Six buddies fined 1000’s of dollars for illegally tenting on West Coast Path

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Federal prosecutor Ian McFadgen told the court that park wardens at Pacific Rim National Park learned that a group of men were on the West Coast Trail without the required permits. Permits weren’t being issued at the time because of COVID, he said.

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Feb 13, 202239 minutes ago3 minutes read Join the conversation The waters along the West Coast Trail. Photo by Debra Brash /Times Colonist

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Six friends who went paddleboarding and camped on the West Coast Trail without a permit when it was closed by COVID restrictions last summer have been fined and ordered to publish an apology article approved by Parks Canada.

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All six men — Jonathan Burak, Tim Emmett, Dennis Flett, Jake Humphrey, Todd Lawson and James Martinello — had their paddleboards seized and were charged under Canada’s National Parks Act.

On Friday, they appeared by phone and by video in Western Communities provincial court and pleaded guilty to illegally entering and camping in the park without a permit between May 30 and June 1, 2021.

Federal prosecutor Ian McFadgen told the court that park wardens at Pacific Rim National Park learned that a group of men were on the West Coast Trail without the required permits. Permits weren’t being issued at the time because of COVID, he said.

On May 30, two wildlife conflict staff found the men and spoke to them. Park wardens left Ucluelet the next morning and found the group. They stopped them, seized their paddleboards and told them they had illegally entered the national park and illegally camped due to lack of permits.

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“They said they hadn’t appreciated that the park was closed. They said because they were on the water, in their view, they weren’t actually in the national park,” said McFagden. “That’s an incorrect understanding. The national park goes out in the nearby water portion of the park.”

Parks Canada was particularly concerned because this was in the midst of COVID and the Dididaht and Huu-ay-aht First Nations were worried about the risk of transmission, he said.

Burak’s lawyer Greg Diamond said this was not an intentional or reckless act of disobeying the laws in place at the time or disrespecting First Nations.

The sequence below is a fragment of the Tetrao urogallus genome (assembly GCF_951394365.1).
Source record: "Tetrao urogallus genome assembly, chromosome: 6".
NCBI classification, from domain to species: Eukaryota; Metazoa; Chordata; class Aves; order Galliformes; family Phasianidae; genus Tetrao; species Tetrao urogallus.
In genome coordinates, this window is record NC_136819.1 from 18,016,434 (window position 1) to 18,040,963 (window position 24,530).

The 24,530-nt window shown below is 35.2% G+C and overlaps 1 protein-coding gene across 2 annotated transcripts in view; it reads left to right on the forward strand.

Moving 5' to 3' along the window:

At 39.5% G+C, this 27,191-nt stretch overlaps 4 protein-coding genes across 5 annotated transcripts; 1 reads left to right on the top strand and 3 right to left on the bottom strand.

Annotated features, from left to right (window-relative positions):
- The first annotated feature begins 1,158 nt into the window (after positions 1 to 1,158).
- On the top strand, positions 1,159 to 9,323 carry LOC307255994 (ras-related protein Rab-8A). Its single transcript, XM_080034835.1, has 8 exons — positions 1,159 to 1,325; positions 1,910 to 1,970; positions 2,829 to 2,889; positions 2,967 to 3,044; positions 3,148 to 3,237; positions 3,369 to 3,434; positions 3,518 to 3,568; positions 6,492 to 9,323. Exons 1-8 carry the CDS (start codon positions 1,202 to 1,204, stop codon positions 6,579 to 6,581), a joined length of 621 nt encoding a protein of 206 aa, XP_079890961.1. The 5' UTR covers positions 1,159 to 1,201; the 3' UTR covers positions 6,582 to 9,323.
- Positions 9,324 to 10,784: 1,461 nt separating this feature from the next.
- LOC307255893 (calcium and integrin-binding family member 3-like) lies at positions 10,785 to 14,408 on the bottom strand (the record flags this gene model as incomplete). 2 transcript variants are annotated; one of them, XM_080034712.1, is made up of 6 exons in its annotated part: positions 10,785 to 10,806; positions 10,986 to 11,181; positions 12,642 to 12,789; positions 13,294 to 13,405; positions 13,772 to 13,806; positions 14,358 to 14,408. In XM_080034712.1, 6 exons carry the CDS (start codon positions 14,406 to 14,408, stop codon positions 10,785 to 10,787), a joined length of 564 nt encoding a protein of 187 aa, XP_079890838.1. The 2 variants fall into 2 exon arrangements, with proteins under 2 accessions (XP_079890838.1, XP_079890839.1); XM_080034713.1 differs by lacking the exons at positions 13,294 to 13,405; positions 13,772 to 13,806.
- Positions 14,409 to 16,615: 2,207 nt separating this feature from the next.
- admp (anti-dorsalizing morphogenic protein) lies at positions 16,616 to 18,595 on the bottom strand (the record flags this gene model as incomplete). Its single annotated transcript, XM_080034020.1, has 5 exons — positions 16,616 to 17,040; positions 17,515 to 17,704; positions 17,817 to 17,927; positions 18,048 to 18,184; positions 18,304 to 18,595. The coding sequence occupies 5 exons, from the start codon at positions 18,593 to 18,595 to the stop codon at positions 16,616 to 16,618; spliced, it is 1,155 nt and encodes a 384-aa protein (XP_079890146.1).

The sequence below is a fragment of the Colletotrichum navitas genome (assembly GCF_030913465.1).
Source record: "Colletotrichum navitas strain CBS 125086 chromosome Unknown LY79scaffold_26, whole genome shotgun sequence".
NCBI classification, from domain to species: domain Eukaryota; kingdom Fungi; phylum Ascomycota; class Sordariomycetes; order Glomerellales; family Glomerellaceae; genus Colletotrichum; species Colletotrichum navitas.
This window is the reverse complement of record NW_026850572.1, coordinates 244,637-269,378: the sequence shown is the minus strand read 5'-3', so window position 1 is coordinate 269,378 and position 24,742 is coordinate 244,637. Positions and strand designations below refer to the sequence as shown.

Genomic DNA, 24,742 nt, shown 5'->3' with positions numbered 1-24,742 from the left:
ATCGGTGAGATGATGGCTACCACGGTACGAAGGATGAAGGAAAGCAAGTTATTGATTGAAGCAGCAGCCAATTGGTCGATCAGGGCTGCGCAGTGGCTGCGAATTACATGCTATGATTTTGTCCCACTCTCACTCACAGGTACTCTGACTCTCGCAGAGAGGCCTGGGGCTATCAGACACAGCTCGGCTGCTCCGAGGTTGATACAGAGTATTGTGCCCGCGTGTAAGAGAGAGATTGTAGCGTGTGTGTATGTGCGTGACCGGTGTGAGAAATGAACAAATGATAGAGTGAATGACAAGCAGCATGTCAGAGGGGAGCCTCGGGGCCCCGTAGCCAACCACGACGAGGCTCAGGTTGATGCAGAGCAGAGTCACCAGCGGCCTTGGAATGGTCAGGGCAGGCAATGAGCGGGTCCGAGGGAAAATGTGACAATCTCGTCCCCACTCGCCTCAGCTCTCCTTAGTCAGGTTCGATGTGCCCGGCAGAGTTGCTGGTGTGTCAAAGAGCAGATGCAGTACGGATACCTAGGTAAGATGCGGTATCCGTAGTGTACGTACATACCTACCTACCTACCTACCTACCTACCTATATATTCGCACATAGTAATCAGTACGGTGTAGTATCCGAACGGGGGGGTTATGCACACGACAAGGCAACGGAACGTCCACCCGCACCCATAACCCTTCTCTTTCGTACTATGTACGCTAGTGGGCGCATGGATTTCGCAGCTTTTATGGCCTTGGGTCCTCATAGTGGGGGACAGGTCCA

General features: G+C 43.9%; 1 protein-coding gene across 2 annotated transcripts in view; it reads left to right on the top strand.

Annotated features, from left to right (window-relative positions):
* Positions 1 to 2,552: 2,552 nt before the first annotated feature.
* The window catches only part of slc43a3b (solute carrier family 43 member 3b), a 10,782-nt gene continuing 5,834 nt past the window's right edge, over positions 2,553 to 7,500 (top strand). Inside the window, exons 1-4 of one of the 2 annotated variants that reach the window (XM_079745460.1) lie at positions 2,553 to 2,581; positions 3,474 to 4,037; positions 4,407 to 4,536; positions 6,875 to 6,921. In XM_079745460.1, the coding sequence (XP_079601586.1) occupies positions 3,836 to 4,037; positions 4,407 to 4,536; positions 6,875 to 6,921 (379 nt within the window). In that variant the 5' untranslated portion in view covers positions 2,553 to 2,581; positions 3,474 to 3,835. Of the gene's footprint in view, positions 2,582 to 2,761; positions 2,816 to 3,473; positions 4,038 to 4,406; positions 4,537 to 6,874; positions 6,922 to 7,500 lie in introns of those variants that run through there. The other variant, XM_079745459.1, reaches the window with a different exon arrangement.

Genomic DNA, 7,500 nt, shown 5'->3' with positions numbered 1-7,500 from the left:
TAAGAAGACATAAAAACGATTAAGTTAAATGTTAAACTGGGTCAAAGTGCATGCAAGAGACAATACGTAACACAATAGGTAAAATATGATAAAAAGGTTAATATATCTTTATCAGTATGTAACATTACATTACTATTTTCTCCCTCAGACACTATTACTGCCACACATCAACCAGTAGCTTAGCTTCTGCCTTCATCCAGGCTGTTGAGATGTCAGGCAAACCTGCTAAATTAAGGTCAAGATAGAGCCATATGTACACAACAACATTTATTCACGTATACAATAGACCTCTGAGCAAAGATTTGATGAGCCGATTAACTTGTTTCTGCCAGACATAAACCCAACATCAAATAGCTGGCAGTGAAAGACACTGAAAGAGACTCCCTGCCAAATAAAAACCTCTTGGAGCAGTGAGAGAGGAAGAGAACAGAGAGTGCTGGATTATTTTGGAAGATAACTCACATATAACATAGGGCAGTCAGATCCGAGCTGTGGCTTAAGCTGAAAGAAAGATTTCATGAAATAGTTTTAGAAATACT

Burak is married, has two sons and met his friends — “his co-accused” — through his love of outdoor recreation and adventure, said Diamond.

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“Mr. Burak wants to teach his kids respect for nature and respect for the environment and proper ethical practices of the outdoors,” said Diamond. “Which makes the situation all the more humiliating and upsetting to him because he’s not setting the right example for his children. He’s talked to his children about it and, of course, they were shocked because that’s not the person they see as their father. But they’re seeing it as a teaching lesson.”

Burak is also teaching his children to acknowledge when you make a mistake and make it right.

The group came up with the plan to go to the West Coast Trail some time ago. With activities curtailed and businesses quiet, it seemed like the right time to go on an adventure, said Diamond.

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“The biggest mistake they made was thinking that because they were camping on a beach below the high tide level, that was legal. However, that general rule does not apply to a park reserve,” he said.

The men are all very remorseful and were quite shocked and humbled by being arrested, taken to the parks station, going through the court process and having their boards seized, said Diamond.

Judge Ron Webb accepted a joint submission to fine all the men except Emmett $1,750 to be paid within a year. Emmett, who had a prior allegation of being in Nahanni National Park without a permit, has been given three years to pay $3,500.

“I accept very much that it’s a mistake, rather than anything intentional. It’s a learning experience. None of you strike me as bad people or as criminals or as people that were doing anything intentionally wrong,” said the judge.

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Webb made an order prohibiting them from publishing anything about their trip. A second order requires them to publish an apology article, approved by Parks Canada, in Mountain Life Magazine in the next year. Parks Canada will also be able to publish the apology article up to three times in the next year.

Parks Canada is now prepared to return the men’s paddleboards.

“I can tell all of you as well, I am familiar with Mountain Life Magazine. … I like the magazine and I have three boys in their 20s and when this story is passed to them, I’m going to be the bad guy,” the judge laughed.

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